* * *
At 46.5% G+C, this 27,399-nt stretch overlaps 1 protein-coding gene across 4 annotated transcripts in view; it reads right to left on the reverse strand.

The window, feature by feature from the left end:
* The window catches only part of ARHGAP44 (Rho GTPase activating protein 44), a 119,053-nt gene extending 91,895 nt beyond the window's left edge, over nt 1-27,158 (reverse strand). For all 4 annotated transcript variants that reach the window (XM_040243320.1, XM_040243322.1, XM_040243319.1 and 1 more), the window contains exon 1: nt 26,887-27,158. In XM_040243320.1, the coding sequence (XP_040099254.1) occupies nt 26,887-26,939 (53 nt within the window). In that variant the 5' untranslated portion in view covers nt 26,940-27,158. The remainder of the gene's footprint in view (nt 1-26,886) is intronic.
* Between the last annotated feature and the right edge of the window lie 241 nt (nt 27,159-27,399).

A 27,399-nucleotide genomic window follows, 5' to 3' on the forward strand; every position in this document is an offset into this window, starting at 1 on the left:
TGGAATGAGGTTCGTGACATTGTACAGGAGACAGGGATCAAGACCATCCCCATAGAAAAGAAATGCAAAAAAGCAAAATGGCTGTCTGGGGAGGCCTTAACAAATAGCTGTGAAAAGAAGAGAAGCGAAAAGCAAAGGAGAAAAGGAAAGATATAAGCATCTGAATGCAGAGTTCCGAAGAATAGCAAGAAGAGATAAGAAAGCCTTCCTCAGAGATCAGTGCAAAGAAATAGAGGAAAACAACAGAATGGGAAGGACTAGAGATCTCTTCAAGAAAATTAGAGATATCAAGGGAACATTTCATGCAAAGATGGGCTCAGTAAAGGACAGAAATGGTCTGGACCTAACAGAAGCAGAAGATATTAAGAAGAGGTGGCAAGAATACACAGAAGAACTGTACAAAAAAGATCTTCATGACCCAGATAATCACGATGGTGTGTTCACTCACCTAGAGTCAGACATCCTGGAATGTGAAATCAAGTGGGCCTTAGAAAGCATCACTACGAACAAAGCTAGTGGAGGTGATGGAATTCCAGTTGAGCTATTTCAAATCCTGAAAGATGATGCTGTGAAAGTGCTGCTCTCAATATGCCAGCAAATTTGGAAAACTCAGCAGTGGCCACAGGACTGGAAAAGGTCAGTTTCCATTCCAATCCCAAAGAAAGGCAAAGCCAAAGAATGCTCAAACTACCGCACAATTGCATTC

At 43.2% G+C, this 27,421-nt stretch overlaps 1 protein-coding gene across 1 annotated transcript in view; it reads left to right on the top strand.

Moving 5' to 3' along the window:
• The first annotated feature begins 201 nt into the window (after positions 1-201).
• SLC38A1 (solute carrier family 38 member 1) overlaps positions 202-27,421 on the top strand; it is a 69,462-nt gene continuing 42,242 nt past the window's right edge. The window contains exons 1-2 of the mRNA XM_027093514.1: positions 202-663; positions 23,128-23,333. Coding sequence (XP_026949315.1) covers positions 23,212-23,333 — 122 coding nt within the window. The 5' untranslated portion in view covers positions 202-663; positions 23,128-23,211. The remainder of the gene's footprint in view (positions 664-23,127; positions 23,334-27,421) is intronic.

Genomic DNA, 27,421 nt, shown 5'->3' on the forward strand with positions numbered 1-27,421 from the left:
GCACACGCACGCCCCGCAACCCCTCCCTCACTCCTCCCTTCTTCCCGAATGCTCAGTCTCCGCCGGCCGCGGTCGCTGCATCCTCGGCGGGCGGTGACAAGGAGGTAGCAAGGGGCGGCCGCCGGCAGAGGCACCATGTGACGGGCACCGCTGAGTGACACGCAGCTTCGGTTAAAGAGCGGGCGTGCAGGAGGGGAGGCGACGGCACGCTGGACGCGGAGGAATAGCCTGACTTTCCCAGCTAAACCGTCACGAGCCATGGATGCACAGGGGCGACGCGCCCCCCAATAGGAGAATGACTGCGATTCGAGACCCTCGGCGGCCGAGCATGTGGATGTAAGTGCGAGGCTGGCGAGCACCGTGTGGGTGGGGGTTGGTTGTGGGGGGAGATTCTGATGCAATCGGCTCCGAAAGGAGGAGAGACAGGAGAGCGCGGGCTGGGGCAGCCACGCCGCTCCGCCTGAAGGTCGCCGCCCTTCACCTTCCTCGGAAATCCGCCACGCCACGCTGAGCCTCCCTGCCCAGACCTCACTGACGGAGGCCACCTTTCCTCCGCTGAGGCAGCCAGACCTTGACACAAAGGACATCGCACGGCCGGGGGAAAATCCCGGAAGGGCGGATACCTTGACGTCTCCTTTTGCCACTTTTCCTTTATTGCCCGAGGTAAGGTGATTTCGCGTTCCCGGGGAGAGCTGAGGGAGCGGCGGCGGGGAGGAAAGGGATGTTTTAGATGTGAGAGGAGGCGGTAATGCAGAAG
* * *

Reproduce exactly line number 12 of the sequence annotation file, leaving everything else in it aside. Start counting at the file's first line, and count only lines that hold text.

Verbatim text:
GCACACGCACGCCCCGCAACCCCTCCCTCACTCCTCCCTTCTTCCCGAATGCTCAGTCTCCGCCGGCCGCGGTCGCTGCATCCTCGGCGGGCGGTGACAAGGAGGTAGCAAGGGGCGGCCGCCGGCAGAGGCACCATGTGACGGGCACCGCTGAGTGACACGCAGCTTCGGTTAAAGAGCGGGCGTGCAGGAGGGGAGGCGACGGCACGCTGGACGCGGAGGAATAGCCTGACTTTCCCAGCTAAACCGTCACGAGCCATGGATGCACAGGGGCGACGCGCCCCCCAATAGGAGAATGACTGCGATTCGAGACCCTCGGCGGCCGAGCATGTGGATGTAAGTGCGAGGCTGGCGAGCACCGTGTGGGTGGGGGTTGGTTGTGGGGGGAGATTCTGATGCAATCGGCTCCGAAAGGAGGAGAGACAGGAGAGCGCGGGCTGGGGCAGCCACGCCGCTCCGCCTGAAGGTCGCCGCCCTTCACCTTCCTCGGAAATCCGCCACGCCACGCTGAGCCTCCCTGCCCAGACCTCACTGACGGAGGCCACCTTTCCTCCGCTGAGGCAGCCAGACCTTGACACAAAGGACATCGCACGGCCGGGGGAAAATCCCGGAAGGGCGGATACCTTGACGTCTCCTTTTGCCACTTTTCCTTTATTGCCCGAGGTAAGGTGATTTCGCGTTCCCGGGGAGAGCTGAGGGAGCGGCGGCGGGGAGGAAAGGGATGTTTTAGATGTGAGAGGAGGCGGTAATGCAGAAG